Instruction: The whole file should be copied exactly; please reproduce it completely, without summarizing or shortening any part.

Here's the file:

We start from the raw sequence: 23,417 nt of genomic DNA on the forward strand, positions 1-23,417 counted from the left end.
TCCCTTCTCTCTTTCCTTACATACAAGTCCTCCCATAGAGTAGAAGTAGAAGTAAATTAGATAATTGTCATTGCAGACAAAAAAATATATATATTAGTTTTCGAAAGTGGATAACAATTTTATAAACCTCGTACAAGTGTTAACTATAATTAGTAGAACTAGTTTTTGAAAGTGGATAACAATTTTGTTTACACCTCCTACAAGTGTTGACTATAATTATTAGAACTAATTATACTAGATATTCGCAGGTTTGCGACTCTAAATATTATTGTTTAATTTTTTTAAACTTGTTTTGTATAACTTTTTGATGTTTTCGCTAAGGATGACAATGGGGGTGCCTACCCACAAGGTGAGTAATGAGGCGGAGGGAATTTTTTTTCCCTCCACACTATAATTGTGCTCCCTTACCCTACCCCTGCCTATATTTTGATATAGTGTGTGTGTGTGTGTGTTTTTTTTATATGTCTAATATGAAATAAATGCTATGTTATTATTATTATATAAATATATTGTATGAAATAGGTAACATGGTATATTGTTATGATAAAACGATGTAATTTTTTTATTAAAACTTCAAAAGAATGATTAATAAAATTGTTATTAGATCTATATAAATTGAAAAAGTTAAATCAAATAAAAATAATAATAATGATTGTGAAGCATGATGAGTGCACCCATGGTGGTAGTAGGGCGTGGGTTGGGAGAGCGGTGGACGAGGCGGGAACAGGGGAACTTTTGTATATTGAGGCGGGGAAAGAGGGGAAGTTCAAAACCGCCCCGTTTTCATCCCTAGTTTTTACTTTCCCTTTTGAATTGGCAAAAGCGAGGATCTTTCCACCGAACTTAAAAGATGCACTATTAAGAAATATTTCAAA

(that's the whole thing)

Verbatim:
We start from the raw sequence: 23,417 nt of genomic DNA on the forward strand, positions 1-23,417 counted from the left end.
TCCCTTCTCTCTTTCCTTACATACAAGTCCTCCCATAGAGTAGAAGTAGAAGTAAATTAGATAATTGTCATTGCAGACAAAAAAATATATATATTAGTTTTCGAAAGTGGATAACAATTTTATAAACCTCGTACAAGTGTTAACTATAATTAGTAGAACTAGTTTTTGAAAGTGGATAACAATTTTGTTTACACCTCCTACAAGTGTTGACTATAATTATTAGAACTAATTATACTAGATATTCGCAGGTTTGCGACTCTAAATATTATTGTTTAATTTTTTTAAACTTGTTTTGTATAACTTTTTGATGTTTTCGCTAAGGATGACAATGGGGGTGCCTACCCACAAGGTGAGTAATGAGGCGGAGGGAATTTTTTTTCCCTCCACACTATAATTGTGCTCCCTTACCCTACCCCTGCCTATATTTTGATATAGTGTGTGTGTGTGTGTGTTTTTTTTATATGTCTAATATGAAATAAATGCTATGTTATTATTATTATATAAATATATTGTATGAAATAGGTAACATGGTATATTGTTATGATAAAACGATGTAATTTTTTTATTAAAACTTCAAAAGAATGATTAATAAAATTGTTATTAGATCTATATAAATTGAAAAAGTTAAATCAAATAAAAATAATAATAATGATTGTGAAGCATGATGAGTGCACCCATGGTGGTAGTAGGGCGTGGGTTGGGAGAGCGGTGGACGAGGCGGGAACAGGGGAACTTTTGTATATTGAGGCGGGGAAAGAGGGGAAGTTCAAAACCGCCCCGTTTTCATCCCTAGTTTTTACTTTCCCTTTTGAATTGGCAAAAGCGAGGATCTTTCCACCGAACTTAAAAGATGCACTATTAAGAAATATTTCAAA